" For David speaketh concerning Him. I fore­saw the Lord always before my face, for He is on my right hand, that I should not be moved: there­fore did my heart rejoice, and my tongue was glad; moreover also my flesh shall rest in hope: because Thou wilt not leave My soul in hell, neither wilt Thou suffer Thine Holy One to see corruption' [Acts 2:25-27; Ps. 16:8-10].

"Peter here shows that David could not have spoken in reference to himself, but definitely of Jesus Christ. David died a natural death like other men; his sepulcher, with the honored dust it con­tained, had been preserved with great care until that time. David, as king of Israel, and also as a prophet, had been specially honored by God. In prophetic vision he was shown the future life and ministry of Christ. He saw His rejection, His trial, crucifixion, burial, resurrection, and ascension.

"David testified that the soul of Christ was not to be left in hell (the grave), nor was His flesh to see corruption. Peter shows the fulfillment of this prophecy in Jesus of Nazareth. God had actu­ally raised Him up from the tomb before His body saw corruption. He was now the exalted One in the heaven of heavens.

"On that memorable occasion large numbers who had heretofore ridiculed the idea of so unpretend­ing a person as Jesus being the Son of God, be­came thoroughly convinced of the truth and ac­knowledged Him as their Saviour. Three thousand souls were added to the church. The apostles spoke by the power of the Holy Ghost; and their words could not be controverted, for they were confirmed by mighty miracles, wrought by them through the outpouring of the Spirit of God. The disciples were themselves astonished at the results of this visita­tion, and the quick and abundant harvest of souls. All the people were filled with amazement. Those who did not yield their prejudice and bigotry were so overawed that they dared not by voice or violence attempt to stay the mighty work, and, for the time being, their opposition ceased.

"The argument of the apostles alone, although clear and convincing, would not have removed the prejudice of the Jews which had withstood so much evidence. But the Holy Ghost sent those arguments home with divine power to their hearts [Acts 2:37, 38]."—The Story of Redemption, pp. 244-246.

5. A Heart-warming Subject

"Notwithstanding the awful doom pronounced upon the Jews as a nation at the time of their re­jection of Jesus of Nazareth, there have lived from age to age many noble, God-fearing Jewish men and women who have suffered in silence. God has comforted their hearts in affliction, and has beheld with pity their terrible situation. He has heard the agonizing prayers of those who have sought Him with all the heart for a right understanding of His word. Some have learned to see in the lowly Naza­rene whom their forefathers rejected and cruci­fied, the true Messiah of Israel. As their minds have grasped the significance of the familiar proph­ecies so long obscured by tradition and misinter­pretation, their hearts have been filled with grati­tude to God for the unspeakable gift He bestows upon every human being who chooses to accept Christ as a personal Saviour."—The Acts of the Apostles, pp. 379, 380.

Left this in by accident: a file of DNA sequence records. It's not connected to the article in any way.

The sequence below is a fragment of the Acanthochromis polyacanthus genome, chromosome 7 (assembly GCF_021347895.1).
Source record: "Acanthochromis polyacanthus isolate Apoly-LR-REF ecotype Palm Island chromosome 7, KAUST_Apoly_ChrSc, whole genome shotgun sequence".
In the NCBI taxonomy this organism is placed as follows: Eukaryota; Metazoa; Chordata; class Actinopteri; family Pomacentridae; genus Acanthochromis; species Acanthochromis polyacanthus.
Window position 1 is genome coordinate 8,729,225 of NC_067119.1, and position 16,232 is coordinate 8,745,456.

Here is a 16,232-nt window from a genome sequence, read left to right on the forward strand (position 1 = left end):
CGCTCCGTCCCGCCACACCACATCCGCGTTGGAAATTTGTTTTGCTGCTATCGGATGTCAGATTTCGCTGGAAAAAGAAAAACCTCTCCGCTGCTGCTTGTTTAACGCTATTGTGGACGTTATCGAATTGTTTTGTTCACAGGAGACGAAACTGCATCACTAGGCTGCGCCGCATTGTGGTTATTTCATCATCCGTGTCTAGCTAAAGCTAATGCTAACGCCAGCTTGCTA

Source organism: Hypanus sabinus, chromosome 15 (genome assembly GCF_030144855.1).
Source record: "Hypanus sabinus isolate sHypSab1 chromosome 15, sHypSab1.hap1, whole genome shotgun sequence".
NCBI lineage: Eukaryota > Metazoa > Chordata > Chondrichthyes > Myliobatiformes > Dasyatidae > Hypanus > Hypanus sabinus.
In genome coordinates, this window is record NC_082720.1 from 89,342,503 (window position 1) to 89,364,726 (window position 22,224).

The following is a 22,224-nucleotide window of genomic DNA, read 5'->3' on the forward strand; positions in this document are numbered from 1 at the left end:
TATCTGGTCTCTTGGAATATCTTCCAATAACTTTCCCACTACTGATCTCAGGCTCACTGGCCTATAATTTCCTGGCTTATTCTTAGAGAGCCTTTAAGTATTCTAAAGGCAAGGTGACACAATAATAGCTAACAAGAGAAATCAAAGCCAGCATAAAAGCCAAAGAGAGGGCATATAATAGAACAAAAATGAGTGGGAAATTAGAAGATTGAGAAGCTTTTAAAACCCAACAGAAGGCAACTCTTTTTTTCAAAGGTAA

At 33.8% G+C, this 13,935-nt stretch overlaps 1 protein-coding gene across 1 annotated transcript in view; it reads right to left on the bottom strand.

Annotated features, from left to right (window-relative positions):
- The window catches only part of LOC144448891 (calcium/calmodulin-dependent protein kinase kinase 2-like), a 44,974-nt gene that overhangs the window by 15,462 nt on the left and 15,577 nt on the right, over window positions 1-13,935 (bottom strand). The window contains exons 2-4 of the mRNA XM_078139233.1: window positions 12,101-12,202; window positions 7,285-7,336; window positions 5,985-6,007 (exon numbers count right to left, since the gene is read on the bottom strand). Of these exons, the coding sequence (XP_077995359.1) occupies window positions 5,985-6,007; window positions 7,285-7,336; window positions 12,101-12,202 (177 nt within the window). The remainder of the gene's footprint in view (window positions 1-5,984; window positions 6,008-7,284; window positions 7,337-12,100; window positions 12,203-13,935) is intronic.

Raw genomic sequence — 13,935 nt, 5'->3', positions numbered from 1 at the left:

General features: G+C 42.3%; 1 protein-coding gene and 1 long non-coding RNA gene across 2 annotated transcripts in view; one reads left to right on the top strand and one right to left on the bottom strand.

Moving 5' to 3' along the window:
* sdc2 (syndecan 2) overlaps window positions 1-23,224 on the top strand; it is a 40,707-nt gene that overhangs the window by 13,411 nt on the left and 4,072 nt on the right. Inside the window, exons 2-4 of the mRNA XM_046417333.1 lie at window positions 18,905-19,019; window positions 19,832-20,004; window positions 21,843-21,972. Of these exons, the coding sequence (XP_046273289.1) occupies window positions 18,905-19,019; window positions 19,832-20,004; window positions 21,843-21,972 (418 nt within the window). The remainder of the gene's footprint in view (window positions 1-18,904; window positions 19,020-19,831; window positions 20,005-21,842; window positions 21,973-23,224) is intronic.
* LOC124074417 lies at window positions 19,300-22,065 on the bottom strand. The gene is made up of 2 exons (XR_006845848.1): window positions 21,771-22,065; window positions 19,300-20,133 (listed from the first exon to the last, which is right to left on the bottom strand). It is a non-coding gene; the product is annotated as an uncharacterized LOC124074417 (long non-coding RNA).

6. Many Will Accept Messiah

"When this gospel shall be presented in its ful­ness to the Jews, many will accept Christ as the Messiah. Among Christian ministers there are only a few who feel called upon to labor for the Jewish people; but to those who have been often passed by, as well as to all others, the message of mercy and hope in Christ is to come."—Ibid., pp. 380, 381.

7. Paul's Conversion Related

"In the power of the Spirit, Paul related the story of his own miraculous conversion, and of his confidence in the Old Testament Scriptures, which had been so completely fulfilled in Jesus of Naza­reth. His words were spoken with solemn earnest­ness, and his hearers could not but discern that he loved with all his heart the crucified and risen Saviour. They saw that his mind was centered in Christ, that his whole life was bound up with his Lord. So impressive were his words, that only those who were filled with the bitterest hatred against the Christian religion could stand unmoved by them."—Ibid., pp. 247, 248.

"'I am verily a man which am a Jew, born in Tarsus, a city in Cilicia, yet brought up in this city at the feet of Gamaliel, and taught according to the perfect manner of the law of the fathers, and was zealous toward God, as ye all are this day.' None could deny the apostle's statements, as the facts that he referred to were well known to many who were still living in Jerusalem. He then spoke of his former zeal in persecuting the disciples of Christ. even unto death; and he narrated the cir­cumstances of his conversion, telling his hearers how his own proud heart had been led to bow to the crucified Nazarene. Had he attempted to enter into argument with his opponents, they would have stubbornly refused to listen to his words, but the relation of his experience was attended with a con­y incing power that for the time seemed to soften and subdue their hearts."—Ibid., p. 409.

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Compiled by ROBERT L. ODOM, Editor "Israelite" Magazine

January 1965